SQUIDS 101: Punctuation: Emdashes

Before I go on to the Squid 101 here, a word of thanks to the kind people who submitted entries in the flap-copy contest; it was very interesting and useful to see what you writers judged attractive for other writers (apparently having someone say what NOT to do is as useful as what TO do, as half of you mentioned the "what not to do" thing).

And I have FINISHED THE BOOK TEXT, pending an approvals question. I've discovered that the great danger of self-publishing, at least for me, is that there's been nobody and no deadline to take the manuscript out of my endlessly questioning, pushing, correcting hands. So it feels good to finally declare, "Enough, I'm done" and move on. I'm really pleased with a lot of the new material, and I hope you will be too.

Anyway: emdashes.

The emdash has all the functions of the comma, semicolon, AND colon: It can be used to create pauses, introduce a list, or join two independent or dependent clauses. It is regarded as less formal than all of those marks, however, and they are all preferable in more formal writing. In narrative writing, I think of it as simultaneously more dramatic and more invisible than those marks; it is long enough to create a real pause, but because there generally aren’t any spaces around it, it also creates a continuous flow of text. It can thus be used for scenes where you want a flow of clauses unbroken by real stops, especially in stream-of-consciousness writing or action scenes:
The squid reached out—the oxygen tank dangling from the tip of its tentacle—I stretched the whole length of my body towards it—but then the shark jerked on my foot and pulled me away.
Compare that to:
The squid reached out, the oxygen tank dangling from the tip of its tentacle; I stretched the whole length of my body towards it, but then the shark jerked on my foot and pulled me away.
This second example is probably more correct, but because it allows the reader to slow down, it’s rather less dramatic. On the other hand, the first example is probably too dramatic, so it would be wise to strive for a nice balance between the two:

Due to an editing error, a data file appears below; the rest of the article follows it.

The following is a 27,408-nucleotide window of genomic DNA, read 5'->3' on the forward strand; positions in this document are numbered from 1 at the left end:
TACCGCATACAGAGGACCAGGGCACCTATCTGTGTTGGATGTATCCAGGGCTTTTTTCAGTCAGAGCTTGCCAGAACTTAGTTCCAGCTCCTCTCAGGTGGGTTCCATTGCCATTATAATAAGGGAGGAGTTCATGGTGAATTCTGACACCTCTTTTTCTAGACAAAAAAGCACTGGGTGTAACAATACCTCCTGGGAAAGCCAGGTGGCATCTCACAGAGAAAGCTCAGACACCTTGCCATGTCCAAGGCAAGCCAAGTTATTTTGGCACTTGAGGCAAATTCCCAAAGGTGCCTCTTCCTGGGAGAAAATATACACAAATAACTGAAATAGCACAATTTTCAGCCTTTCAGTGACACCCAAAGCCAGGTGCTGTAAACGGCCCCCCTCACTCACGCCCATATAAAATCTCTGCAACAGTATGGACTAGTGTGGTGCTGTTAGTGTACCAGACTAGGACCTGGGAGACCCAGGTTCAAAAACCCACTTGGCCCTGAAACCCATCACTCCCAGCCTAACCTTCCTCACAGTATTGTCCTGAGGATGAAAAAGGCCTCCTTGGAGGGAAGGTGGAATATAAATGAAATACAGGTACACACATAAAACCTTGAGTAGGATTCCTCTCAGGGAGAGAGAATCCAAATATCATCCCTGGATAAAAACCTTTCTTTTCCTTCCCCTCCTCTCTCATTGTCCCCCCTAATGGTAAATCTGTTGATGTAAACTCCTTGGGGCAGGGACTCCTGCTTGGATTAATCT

The squid reached out, the oxygen tank dangling from the tip of its tentacle. I stretched the whole length of my body towards it—but then the shark jerked on my foot and pulled me away.
What's nice about this one is that the emdash creates a brief little pause at the moment of highest suspense, like being at the top of a hill on a roller coaster: Will our narrator get the oxygen tank in time? And then the dash's length drags that moment out until the shark answers the question for us. A semicolon would have been incorrect there, and a comma or colon wouldn't have had the same sense of suspension, I don't think. I love dashes for just this drama and flexibility, though if you share my addiction to them, we need to remember that like all highly dramatic marks, they should be used sparingly.

The emdash is also used to set off interruptions, either within a sentence or at the end of it. (Parentheses could be used in this next example just as easily, but because they create a little commentary world unto themselves, closed off from the rest of the sentence, they seem like a bigger pause than emdashes to me.)
The dead squid—the only trustworthy kind, as far as Joan was concerned—lay limply on the dock.

I assure you, Officer, I have never eaten—HEY! Did you get a look at that squid?
My authors know that if Character X is speaking and Character Y interrupts him, I will almost always request that they end Character X’s speech with an emdash to signify X’s getting cut off abruptly.
Looking deeply into Selina’s larger left eye, Phil took her front tentacle in his and murmured, “My most beautiful Miss Bonnellii, will you do me the honor of becoming—”
“I WON!” screeched Ethel from across the restaurant.
Note: In typesetting, there are actually three kinds of dash marks:
  • hyphens, like so: - , which join two words into one closed compound
  • endashes, which were created in hand-typesetting using two hyphens (the length of an “n”), and which are used to join open compounds (like “the North Dakota–Minnesota border”; “North Dakota” is an open compound because it’s one word with a space in it) or to replace the word “to” (as in “1996–2000,” or “our California–Florida trip”)
  • and emdashes, which equal three hyphens (the length of an “m”), and are discussed above.
Writers are generally not expected to know about endashes. If you use hyphens and emdashes correctly, that’s good enough for most editors, and we’ll trust the endashes will be taken care of in copyediting.